OTT platforms face censorship in India

Bhavisha Madaan

23rd November 2020

OTT platform shall face censorship in India (Source: Business Insider)

India is considering applying potential censorship on streaming platforms such as Netflix and Amazon Prime Video. While film and TV certification bodies already show restrained public content in India, the country's laws do not allow censorship of content on the progressively popular online streaming platforms.

Soon, online streaming portals might have to adhere to the same censorship rules as that of television. On November 11, the Centre took online streaming and content providers and news websites under the domain of the Ministry of Information and Broadcasting.

While the Press Council of India regulates print media in the country and the television channels are obligated to adhere to the Cable Television Networks (Regulations) Act, 1995, the online portals stand unregulated.

So far, the OTT platforms have been favoured a generous amount due to the COVID-19 pandemic, as cinema halls were closed for the most of this year. Bollywood film release rights have also been bagged by platforms like Netflix, Hotstar, and Amazon Prime, unlike the pre-pandemic times where films could only be streamed on OTT platforms after running in movie theatres for weeks.

Several court cases and complaints have been filed to the police in recent months, alleging that some content was obscene or insulted religious sentiment- which glinted the government's raising concerns to take such a step.

Less than five years old, the OTT business in India has pushed the cover in terms of creating bold and courageous content. Original TV shows and movies on Netflix and Amazon Prime escape the snip when it comes to nudity, violence, coarse language or any disturbing or alarming content because they don't have to deal with the pressure of certification from India's Central Board of Film Certification.

An Indian politician filed in a police complaint last month, accusing some Netflix shows of 'defaming Hindus'. There were also concerns expressed by some government officials about the difference of appearance of content on different mediums. For example- The mandatory anti-tobacco textual warnings are not being followed in the Bollywood movies that are available on Amazon Prime or Netflix in India.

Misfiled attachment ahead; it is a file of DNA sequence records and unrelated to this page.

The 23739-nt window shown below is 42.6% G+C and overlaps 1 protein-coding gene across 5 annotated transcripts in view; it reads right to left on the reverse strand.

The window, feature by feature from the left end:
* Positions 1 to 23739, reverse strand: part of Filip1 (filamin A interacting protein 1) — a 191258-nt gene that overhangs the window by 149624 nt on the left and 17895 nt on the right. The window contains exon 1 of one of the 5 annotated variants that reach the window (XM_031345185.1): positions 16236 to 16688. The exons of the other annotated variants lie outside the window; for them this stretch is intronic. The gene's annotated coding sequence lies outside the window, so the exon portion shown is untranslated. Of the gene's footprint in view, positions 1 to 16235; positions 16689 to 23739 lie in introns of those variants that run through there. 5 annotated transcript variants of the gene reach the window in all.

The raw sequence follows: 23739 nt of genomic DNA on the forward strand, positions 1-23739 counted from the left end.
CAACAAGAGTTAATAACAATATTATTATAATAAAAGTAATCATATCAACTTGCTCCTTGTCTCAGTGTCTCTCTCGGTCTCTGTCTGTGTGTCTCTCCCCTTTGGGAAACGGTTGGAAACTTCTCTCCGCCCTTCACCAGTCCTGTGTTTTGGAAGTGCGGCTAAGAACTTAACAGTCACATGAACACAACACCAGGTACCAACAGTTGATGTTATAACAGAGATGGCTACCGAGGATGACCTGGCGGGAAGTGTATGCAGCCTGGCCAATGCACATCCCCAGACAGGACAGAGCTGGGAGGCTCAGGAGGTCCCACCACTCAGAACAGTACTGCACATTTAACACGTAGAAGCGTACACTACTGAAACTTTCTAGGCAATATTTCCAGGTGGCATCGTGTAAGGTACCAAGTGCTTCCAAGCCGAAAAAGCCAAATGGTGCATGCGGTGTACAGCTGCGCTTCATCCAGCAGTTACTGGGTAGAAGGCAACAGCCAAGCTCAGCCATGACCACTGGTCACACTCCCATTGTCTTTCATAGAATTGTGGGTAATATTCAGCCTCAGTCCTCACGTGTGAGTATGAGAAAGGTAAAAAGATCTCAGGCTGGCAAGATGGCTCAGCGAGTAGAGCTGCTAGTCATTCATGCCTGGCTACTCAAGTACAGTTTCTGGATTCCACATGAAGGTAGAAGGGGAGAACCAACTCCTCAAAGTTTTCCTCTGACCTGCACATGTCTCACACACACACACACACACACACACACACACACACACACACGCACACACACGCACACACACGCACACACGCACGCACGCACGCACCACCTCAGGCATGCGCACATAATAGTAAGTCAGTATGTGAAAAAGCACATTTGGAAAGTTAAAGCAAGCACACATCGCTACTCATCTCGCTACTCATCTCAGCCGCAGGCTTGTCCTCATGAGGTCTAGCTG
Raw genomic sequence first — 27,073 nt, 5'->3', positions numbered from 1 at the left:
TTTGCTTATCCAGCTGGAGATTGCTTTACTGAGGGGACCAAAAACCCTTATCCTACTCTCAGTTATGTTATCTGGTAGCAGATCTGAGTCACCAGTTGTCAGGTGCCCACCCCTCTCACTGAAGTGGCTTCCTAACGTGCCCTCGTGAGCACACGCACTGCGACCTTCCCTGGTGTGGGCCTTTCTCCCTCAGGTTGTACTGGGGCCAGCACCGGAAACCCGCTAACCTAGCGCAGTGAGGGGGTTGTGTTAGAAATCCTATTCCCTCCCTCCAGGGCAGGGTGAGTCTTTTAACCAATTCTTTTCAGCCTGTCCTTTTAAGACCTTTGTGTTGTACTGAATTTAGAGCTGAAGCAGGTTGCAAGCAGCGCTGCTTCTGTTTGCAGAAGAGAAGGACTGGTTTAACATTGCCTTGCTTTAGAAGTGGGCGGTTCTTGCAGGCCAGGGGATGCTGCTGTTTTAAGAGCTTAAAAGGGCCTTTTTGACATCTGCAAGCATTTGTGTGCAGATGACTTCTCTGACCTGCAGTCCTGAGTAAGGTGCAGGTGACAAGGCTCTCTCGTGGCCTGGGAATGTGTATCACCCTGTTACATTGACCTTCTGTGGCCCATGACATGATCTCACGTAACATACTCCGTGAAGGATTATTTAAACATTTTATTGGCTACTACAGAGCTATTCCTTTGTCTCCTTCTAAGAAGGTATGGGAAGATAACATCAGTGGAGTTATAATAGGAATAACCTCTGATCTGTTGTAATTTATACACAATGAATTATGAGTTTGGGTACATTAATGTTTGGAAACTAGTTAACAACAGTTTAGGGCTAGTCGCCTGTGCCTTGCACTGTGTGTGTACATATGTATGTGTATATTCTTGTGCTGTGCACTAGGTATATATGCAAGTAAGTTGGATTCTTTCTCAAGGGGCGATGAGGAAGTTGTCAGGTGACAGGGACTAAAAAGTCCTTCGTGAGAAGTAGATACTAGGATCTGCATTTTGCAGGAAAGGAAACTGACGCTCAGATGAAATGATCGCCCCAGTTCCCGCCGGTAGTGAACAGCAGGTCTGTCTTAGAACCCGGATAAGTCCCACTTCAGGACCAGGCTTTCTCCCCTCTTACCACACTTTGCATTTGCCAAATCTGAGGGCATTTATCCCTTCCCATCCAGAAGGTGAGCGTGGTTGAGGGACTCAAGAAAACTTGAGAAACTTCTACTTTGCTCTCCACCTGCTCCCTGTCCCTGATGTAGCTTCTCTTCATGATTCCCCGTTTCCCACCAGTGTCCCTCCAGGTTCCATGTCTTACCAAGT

It has been exhilarating for the creators and artists to put forth a narrative that is bold and to experiment with the medium and to explore the creative freedom which is majorly limited while making mainstream Bollywood movies. "It is refreshing as a film-maker to not have censorship on OTT platforms", Kabir Khan, a Bollywood film-maker, told Quartz in an interview in January. For the audience too, it has given them an abundance of choices to make in terms of regional-language content, newer narratives and to see the perspective of original creators from a variety of backgrounds.

Censorship can often prove to be a slippery slope, and India's multi-hued OTT universe would do everything it can to avoid regulation or even being banned. Judging the current scenario, the need for an unbiased regulatory body is a must. A self-regulatory body cannot control online Content Streaming. The government will have to work with the OTT platforms to put an end to this issue.

Today's public is looking for the type of content that brings out the real face of the society, deals with sensitive socio-political issues, provides us a variety of languages and region, and most importantly not hurt the sentiments of even a single class of people. Hence, these regulatory gaps and grey areas are alarming.

(Sources: Business Today, Money Control, Quartz India, Legal Service)

Edited by: Aditi Anilkumar

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